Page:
Anthrax continues to scourge people mostly in the south-western Meherpur and northern Sirajgang district.
In its latest bout, at least seven people including four women and a 10-year-old have been confirmed to have been infected with the bacterium in a village of Sirajganj’s Shahjadpur upazilla.
The bacterium remains a perennial problem in Bangladesh. In 2010 it took a heavy toll on Bangladesh’s export-oriented leather industry.
Director of the government’s disease monitoring arm, IEDCR, Prof Mahmudur Rahman told bdnews24.com they had confirmation of seven new patients identified on Wednesday and Thursday.
They were under treatment, he said.
bdnews24.com Sirajganj correspondent quoting livestock officials said a diseased cow had been slaughtered and those infected were engaged with processing and cleaning.
The bacterium can survive in the soil in harsh conditions for even centuries. Cattles get infected while grazing during rainy days when water brings the bacterium to the surface.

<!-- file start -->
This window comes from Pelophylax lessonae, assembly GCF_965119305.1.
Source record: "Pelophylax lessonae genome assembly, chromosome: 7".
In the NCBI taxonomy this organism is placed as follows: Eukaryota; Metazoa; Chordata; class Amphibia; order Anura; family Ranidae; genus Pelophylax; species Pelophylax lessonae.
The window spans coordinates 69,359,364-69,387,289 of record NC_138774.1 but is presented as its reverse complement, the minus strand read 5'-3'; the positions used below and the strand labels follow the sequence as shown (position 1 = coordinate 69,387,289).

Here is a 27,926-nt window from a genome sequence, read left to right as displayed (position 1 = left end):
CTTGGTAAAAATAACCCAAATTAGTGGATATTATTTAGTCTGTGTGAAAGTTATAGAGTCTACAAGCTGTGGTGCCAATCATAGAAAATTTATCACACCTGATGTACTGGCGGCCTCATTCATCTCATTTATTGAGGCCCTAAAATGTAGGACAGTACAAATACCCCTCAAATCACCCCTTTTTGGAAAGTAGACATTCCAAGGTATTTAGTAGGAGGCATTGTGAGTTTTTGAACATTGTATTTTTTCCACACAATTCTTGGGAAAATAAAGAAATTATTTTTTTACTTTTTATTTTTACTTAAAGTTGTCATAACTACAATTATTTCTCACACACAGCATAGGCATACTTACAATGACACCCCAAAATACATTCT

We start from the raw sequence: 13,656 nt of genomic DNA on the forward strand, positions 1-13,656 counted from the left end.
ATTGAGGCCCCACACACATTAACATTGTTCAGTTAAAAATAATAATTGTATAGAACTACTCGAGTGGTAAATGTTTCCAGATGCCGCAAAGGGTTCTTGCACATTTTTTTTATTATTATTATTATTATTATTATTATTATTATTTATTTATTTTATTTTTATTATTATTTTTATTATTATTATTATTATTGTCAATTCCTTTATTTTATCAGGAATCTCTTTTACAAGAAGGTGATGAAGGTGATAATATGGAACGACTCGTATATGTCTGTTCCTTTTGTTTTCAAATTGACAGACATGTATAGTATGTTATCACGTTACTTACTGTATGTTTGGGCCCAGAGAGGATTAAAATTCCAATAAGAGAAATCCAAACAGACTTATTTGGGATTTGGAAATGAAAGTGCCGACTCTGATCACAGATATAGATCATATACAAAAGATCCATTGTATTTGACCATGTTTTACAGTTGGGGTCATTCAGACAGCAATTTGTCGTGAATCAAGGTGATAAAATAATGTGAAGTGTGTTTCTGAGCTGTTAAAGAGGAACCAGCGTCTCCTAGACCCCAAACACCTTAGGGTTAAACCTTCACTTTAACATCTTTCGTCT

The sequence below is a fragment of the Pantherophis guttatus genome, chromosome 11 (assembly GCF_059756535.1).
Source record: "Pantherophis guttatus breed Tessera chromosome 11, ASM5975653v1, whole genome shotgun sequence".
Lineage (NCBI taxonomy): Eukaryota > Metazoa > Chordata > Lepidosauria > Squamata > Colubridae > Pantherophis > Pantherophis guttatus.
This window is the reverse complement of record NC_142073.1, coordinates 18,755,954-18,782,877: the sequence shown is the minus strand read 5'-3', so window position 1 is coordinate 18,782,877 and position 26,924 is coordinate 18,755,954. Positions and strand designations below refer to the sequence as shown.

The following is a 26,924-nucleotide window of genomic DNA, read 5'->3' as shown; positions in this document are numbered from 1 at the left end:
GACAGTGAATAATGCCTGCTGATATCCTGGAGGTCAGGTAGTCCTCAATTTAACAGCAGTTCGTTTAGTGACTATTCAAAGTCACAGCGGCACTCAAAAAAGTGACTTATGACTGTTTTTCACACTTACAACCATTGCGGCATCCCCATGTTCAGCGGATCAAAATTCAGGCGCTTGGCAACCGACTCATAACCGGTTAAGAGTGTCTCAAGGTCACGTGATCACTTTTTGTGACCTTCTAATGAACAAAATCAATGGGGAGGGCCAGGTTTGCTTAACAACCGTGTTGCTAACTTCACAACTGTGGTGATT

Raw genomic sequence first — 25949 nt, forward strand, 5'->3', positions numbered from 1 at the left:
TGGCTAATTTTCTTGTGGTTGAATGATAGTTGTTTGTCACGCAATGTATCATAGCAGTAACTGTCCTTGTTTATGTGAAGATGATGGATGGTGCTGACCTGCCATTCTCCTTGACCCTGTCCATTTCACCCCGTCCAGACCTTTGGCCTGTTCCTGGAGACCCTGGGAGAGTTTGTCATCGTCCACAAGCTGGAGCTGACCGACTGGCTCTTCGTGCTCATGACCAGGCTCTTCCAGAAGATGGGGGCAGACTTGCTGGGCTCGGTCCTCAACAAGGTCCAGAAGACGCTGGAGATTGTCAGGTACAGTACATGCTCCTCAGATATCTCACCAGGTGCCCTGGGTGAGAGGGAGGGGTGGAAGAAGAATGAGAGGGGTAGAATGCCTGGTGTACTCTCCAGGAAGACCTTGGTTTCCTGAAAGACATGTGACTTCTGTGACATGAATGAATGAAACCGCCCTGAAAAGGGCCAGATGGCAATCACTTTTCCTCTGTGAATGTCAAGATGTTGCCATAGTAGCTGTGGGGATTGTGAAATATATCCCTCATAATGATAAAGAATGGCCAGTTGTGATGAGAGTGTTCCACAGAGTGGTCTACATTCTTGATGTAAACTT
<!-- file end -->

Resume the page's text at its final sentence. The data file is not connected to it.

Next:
It only passes on to the human while handling infected livestock, though not life-threatening. Person-to-person transmission does not occur but it can be fatal if it goes into lungs and intestines.
The IEDCR strongly recommends “not to slaughter sick cattle”.
A cheap vaccine can keep animals healthy from the bacterium, but it is reported that the vaccination is not being carried out properly across the country.
Shahjadpur Upazilla Livestock Officer Dr Abdul Hai said in March they had vaccinated all cattle of the ‘Charkoijuri’ village from where those people were found infected.
“The infected cow might have been imported from other place,” he said.
The IEDCR Director said people should know how to dispose of dead animals. “They usually throw dead animals either into the water bodies or in the open field that helps the bacterium to stay on the surface”.
He urged all to bury dead animals after wrapping them with plastic.
So far more than 240 cases have been confirmed this year. Of them, 141 were only from Gangni of Meherpur. With the latest cases, the number rose to 26 at Shahjadpur.
In 2010, the number crossed 600 across Bangladesh that led people to stop buying meat triggering a downturn in meat sale.
Even the government declared a red alert on livestock officials during Eid holidays.
The IEDCR first recorded anthrax in 1986 among 19 tannery workers.
Pabna, Kushtia, Tangail, Manikganj, Satkhira, Lalmonirhat, Rajshahi, Narayanganj, Laxmipur, and some parts of Chittagong are the other districts where anthrax patients are usually found.